It sounds like Jefferson is being dangled in order to acquire a top-notch center or power forward, even though the T-Wolves already have the promising Kevin Love playing that position.

The T-Wolves do have a chance to sign a quality free agent, but chances are that they’re going to have to overpay. That means a max contract for a second-tier free agent like Carlos Boozer or Rudy Gay, who may have to decide if they want to take near-max money to play in New York, New Jersey or Miami, or max money from Minnesota.

Al Jefferson apologizes for DUI

As far as DUI apologies go, Al Jefferson’s is pretty good. (Minneapolis Star-Tribune)

“In a way I’m glad it happened, because now I know and I know I’ll never do it again,” he said. “I could have hurt myself. I could have hurt someone else. I’m so upset with myself. I’m sorry for the embarrassment I caused my family, my teammates, myself, my fans. I’m a good person. I just made a mistake. I promise it’ll never happen again.

“I didn’t realize the danger that I put myself in, put other people — innocent people — in. I’m ready to put it behind me. I keep telling myself how stupid I was and I wish I could turn back the hands of time. But I can’t. Like I said, it will never happen again. I don’t care if I have to walk home. I would never get behind the wheel when I had something to drink again in my life.”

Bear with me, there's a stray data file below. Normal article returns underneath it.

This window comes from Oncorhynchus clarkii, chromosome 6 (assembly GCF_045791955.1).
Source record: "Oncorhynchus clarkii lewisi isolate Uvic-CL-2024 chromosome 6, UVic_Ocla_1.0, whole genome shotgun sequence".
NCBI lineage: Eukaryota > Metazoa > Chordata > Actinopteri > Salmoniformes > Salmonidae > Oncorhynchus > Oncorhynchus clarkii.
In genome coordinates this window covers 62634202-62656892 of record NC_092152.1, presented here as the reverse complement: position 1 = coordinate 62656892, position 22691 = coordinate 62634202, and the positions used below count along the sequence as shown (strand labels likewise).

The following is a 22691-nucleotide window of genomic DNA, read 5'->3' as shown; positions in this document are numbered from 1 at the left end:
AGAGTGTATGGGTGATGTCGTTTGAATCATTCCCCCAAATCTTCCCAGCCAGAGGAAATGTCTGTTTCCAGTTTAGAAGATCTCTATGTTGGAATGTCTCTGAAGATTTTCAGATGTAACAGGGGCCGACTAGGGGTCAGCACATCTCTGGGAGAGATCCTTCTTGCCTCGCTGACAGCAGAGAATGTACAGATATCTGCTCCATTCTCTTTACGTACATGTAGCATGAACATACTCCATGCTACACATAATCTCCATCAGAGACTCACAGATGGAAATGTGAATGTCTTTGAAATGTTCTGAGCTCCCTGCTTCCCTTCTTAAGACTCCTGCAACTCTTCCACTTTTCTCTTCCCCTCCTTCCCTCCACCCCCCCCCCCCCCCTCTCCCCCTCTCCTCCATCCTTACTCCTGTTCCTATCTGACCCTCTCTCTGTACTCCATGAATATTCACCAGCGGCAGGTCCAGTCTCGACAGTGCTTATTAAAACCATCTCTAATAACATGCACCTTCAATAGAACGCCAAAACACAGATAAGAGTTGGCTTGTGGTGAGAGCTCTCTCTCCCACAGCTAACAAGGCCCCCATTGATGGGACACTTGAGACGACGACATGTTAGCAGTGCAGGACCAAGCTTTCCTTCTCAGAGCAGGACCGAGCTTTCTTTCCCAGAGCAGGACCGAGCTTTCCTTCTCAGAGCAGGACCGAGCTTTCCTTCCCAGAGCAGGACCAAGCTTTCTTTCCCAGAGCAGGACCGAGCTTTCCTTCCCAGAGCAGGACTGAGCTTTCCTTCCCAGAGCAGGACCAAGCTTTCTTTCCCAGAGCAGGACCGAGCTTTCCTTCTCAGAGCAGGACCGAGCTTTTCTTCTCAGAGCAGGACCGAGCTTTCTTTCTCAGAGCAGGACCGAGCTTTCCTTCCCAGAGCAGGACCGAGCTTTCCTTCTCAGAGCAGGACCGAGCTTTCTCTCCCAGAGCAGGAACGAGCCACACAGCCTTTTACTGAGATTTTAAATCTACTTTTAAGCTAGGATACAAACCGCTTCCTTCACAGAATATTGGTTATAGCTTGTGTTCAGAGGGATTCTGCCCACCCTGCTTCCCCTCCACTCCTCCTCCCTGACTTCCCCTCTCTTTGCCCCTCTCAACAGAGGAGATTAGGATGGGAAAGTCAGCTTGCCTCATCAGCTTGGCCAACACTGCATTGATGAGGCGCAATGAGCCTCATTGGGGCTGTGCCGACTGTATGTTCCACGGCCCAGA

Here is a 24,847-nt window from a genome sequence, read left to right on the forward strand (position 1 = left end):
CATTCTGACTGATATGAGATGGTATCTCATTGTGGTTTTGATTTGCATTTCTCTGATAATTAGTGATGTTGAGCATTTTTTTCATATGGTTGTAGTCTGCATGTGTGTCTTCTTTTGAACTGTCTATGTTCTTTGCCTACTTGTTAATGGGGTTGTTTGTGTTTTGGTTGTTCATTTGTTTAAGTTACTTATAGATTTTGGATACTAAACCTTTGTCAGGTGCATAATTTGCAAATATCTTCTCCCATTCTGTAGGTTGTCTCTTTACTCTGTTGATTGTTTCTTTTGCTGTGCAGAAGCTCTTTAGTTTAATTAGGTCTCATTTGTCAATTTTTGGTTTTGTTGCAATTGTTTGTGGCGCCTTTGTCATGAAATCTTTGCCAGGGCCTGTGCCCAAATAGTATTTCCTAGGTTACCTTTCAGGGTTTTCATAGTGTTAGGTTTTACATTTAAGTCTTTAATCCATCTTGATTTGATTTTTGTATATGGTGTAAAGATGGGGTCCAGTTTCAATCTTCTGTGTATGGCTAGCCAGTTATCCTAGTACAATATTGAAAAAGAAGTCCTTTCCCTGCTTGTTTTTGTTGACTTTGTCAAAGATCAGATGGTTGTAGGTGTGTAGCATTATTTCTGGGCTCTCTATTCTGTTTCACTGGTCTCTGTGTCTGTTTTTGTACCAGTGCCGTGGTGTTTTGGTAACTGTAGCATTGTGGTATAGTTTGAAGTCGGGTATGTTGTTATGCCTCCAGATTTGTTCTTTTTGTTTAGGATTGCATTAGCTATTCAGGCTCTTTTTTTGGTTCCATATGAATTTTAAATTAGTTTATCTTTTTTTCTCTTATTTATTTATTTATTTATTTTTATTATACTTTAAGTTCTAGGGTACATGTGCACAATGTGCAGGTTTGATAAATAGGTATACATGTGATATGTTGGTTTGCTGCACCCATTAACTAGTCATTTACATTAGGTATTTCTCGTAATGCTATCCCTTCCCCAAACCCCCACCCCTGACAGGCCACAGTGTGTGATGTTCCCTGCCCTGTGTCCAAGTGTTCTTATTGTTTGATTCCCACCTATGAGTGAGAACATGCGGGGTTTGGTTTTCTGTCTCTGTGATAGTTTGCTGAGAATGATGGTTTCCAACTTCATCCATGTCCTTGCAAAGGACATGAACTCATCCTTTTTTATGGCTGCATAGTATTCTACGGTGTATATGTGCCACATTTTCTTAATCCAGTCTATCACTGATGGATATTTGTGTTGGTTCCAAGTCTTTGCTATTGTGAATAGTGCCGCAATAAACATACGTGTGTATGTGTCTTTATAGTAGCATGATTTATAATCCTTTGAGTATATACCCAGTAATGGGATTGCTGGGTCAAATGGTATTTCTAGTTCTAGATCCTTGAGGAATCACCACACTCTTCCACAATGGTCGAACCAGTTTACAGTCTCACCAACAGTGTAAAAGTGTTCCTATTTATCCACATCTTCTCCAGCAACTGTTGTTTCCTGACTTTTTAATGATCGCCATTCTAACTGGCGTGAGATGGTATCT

Asked what he will do differently next time, he said, “Honestly, I was so close to home, I would have walked. I’ll call a cab. I’ll never be by myself again. The crazy thing about it, I was in the process of dialing somebody to come and pick me up and I said, ‘Oh, it’s right down the road from home.’ I’m just kicking myself. There are so many different ways I could have handled it. I wasn’t raised like that.”

Every few months one athlete or another gets dinged with a DUI and I’m always left wondering — why not hire a personal driver or simply call a cab? Al Jefferson makes $12 million a season and he feels the need to drive home after spending a night at the bars.

This is something that athletes have to plan for every time they go out, because once the drinks start flowing, it’s tough to make sound decisions. The best way to do it is to take a cab there and back — that way there isn’t the temptation of getting behind the wheel when the night is over.